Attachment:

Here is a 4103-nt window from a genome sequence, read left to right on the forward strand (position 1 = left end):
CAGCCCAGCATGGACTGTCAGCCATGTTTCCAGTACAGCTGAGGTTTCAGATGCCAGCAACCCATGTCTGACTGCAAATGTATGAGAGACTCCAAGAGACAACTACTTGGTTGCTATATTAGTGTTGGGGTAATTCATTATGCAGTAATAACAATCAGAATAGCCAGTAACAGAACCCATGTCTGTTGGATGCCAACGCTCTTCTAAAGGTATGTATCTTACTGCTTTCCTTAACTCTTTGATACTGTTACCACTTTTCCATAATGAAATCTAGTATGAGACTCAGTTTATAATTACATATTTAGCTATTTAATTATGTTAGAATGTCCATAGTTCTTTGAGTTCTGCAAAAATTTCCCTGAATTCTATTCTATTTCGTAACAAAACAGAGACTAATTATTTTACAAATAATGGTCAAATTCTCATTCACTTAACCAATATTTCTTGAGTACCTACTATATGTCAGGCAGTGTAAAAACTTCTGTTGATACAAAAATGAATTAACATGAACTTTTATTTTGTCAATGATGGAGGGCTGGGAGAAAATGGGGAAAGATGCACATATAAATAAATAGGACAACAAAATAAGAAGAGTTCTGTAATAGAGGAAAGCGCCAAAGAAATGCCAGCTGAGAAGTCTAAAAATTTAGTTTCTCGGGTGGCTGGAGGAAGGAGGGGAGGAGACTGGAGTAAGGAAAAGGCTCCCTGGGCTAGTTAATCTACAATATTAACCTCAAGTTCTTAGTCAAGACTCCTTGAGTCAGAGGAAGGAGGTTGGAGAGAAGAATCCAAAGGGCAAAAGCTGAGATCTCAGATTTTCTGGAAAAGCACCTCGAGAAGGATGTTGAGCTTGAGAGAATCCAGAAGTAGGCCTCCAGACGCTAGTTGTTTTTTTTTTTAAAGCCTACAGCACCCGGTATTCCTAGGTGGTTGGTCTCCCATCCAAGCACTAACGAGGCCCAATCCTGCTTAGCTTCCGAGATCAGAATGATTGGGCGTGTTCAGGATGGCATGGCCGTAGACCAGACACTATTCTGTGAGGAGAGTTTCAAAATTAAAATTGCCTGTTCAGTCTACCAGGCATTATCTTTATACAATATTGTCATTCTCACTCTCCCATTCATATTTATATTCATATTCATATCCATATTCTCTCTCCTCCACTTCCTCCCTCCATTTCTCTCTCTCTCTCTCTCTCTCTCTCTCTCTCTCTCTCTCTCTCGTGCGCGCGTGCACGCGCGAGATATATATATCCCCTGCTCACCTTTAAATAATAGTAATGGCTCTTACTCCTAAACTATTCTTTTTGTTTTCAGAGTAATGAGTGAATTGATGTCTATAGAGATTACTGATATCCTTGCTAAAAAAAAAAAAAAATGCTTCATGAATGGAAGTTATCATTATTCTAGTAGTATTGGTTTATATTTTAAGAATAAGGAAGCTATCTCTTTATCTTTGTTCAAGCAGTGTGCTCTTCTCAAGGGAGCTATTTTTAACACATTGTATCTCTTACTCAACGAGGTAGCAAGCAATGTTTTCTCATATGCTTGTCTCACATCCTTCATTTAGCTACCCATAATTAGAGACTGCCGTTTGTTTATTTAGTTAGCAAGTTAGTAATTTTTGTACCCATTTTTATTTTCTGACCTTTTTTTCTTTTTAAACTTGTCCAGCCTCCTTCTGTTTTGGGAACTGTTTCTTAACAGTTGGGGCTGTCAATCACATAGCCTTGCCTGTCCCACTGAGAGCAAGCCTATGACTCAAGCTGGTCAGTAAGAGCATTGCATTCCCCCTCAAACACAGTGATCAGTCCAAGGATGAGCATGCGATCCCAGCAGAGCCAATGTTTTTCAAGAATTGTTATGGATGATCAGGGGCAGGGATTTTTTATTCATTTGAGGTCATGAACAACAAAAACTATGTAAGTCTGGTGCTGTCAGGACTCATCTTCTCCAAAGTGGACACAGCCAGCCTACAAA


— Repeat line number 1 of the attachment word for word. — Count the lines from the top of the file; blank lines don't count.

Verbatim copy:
Here is a 4103-nt window from a genome sequence, read left to right on the forward strand (position 1 = left end):